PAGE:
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Understanding slomo video

Posted on May 21, 2020 6 minute read

Slomo video can seem complex, but it’s really very simple. Here’s what you need to know, along with a few shooting and editing tips.

In issue 77 of the magazine, as part of the ongoing Photography News Summer Festival, we covered all the essentials of video shooting. It’s a fairly comprehensive guide, so it’s well worth a read if you’re considering trying your hand at some video for the first time, or if you’re just looking to round out your knowledge.

In that feature we touched upon frame rate, with a brief mention of high frame rate recording. That’s because slomo video is something a lot of videographers – even beginners – like to utilise in their videos, but it does take a little bit of understanding. Luckily, we’re here to give you just that.

How does slow motion work?

While it may seem complex at a glance, slomo video is actually very simple. In short, it’s just the process of playing footage back at a slower frame rate than it was captured. This won’t work with just any footage, though – or it won’t work well, at least. You’ll need to make sure you’re capturing at a fairly fast frame rate.

Some more modern DSLRs and mirrorless cameras have the ability to shoot up to 120fps and beyond, but 60fps can still be slowed down nicely. When it comes to playback, 24fps or 30fps is common, and the differences between the two are explained in the issue. Here, let’s use a 120fps capture speed and 24fps playback speed as an example, because the maths works out nicely.

If you record 120 frames in a second, then play that footage back showing just 24 of those frames per second, your clip will take 5 seconds to play, because 120/24 = 5. This is 5x slow-motion.

If you play any clip back so slowly that it drops below standard playback speed, it will look unnatural. This is why you need the fast frame rate and, of course, even this has limitations. For example, to play that 120fps clip at anything greater than 5x slomo, you’d be dropping below a playback speed of 24fps.

Though specific numbers will vary, this relationship between capture speed and playback speed can be applied anywhere. As a concept, it’s as simple as that!

Slomo video tips

When it comes to shooting, you can crank your camera up to its fastest frame rate and hope for the best, or you can keep a few basics in mind and get the best results. If you’re opting for the latter, here are a few things to consider.

We covered the 180° shutter rule in the magazine feature, but here’s another reminder, because it can be easy to forget to adjust your shutter speed when jumping between frame rates. Also, as slomo video isn’t quite as ‘natural’ as regular video to begin with, you can afford to experiment a bit here. Try a shutter speed that’s slightly more than double your frame rate for cleaner motion, or a slightly slower one for some dramatic motion blur.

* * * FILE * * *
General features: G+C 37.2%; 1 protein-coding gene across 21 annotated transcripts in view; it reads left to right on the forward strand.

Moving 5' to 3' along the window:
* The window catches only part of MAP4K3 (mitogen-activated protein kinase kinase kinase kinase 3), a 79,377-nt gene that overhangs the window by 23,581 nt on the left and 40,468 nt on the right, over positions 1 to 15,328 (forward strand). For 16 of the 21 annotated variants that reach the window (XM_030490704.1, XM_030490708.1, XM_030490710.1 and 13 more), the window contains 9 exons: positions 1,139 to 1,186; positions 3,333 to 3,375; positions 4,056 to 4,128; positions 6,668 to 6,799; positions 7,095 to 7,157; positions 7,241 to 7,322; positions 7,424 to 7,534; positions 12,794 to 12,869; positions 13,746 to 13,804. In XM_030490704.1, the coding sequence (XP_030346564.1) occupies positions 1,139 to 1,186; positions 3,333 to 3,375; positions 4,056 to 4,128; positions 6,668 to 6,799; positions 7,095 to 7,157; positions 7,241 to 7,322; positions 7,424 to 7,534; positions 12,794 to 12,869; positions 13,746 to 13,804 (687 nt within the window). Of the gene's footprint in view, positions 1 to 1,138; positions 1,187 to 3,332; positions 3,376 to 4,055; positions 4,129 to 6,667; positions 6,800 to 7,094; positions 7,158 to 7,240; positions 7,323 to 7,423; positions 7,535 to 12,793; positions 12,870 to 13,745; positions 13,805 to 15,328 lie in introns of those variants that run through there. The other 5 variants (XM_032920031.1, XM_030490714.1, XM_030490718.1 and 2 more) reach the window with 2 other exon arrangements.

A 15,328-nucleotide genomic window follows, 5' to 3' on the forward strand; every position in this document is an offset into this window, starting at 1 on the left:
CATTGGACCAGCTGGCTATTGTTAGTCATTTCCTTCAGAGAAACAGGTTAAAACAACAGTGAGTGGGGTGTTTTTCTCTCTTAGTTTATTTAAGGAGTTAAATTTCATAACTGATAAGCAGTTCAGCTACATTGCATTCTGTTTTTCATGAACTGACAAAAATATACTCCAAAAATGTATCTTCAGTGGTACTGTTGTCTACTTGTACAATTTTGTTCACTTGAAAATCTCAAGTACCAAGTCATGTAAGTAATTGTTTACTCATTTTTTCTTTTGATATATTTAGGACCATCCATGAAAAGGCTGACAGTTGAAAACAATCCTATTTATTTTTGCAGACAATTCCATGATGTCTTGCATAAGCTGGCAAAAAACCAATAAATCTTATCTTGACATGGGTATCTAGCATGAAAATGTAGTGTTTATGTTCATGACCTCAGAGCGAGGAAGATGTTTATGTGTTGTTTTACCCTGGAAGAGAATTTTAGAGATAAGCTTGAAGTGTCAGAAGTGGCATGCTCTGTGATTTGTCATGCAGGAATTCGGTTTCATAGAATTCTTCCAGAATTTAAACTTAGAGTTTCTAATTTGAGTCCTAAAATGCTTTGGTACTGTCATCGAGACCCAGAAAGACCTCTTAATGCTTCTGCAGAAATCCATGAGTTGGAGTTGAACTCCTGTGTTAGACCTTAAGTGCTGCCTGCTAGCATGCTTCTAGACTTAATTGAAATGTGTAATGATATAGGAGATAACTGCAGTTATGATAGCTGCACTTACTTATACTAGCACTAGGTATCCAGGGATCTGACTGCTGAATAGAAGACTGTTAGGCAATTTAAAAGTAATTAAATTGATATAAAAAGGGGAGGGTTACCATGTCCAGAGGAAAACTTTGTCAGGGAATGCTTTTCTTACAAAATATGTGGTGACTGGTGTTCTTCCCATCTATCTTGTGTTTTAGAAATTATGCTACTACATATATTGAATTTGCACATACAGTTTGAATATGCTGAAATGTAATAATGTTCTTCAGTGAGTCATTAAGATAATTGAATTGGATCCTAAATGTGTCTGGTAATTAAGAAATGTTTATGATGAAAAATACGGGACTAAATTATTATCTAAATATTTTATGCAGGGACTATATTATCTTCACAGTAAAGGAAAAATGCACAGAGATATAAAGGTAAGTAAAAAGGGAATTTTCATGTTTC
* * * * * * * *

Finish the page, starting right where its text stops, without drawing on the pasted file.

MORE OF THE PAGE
Speaking of motion, really try to capture a lot of it. You don’t have to reserve slow motion only for action-packed shots, but bear in mind that any subject that isn’t moving quickly is going to look almost stationary when played back at 5x slomo or more.

With the increased shutter speed mentioned above, you’re likely going to need a fair amount of light. Some artificial lights can flicker when captured at high frame rates, so be wary of this. As for sound, you may not get any at all when shooting slomo, depending on your camera. In these instances, sound effects are a strong choice, and with countless free options online, there’s no reason not to explore this route. These can be used as they are or stretched and manipulated in post.

If you are doing some basic editing, remember to set the sequence speed correctly, so that your software is ready to play clips at your desired playback speed. If you drag a 120fps clip on to the timeline, your editing software may just play it back at 120fps instead of in slow motion, and it may even play subsequent ordinary clips at increased speeds. This isn’t likely to be an issue, but if you are mixing clips with different frame rates in one video and you’re having trouble with playback speeds, this is likely why.

Our final tip is being conservative with your slomo video, especially if it’s part of a larger video. When overdone, it loses all impact. Similarly, don’t shoot everything in 120p ‘just in case’ you may feel like slowing it down later. This will fill your memory card far quicker than normal video clips and it will affect your playback options.

Now you’re ready to have some fun with slomo video, so get out there and shoot some clips!

As mentioned in issue 77’s video feature, we’ll have more to come on the website over the next three weeks before the next issue drops. Be sure to check back for time-lapse tips, a guide on getting the most out of your in-camera audio and seven beginner mistakes to avoid. If you missed issue 77, it’s free to read now in our issue library.

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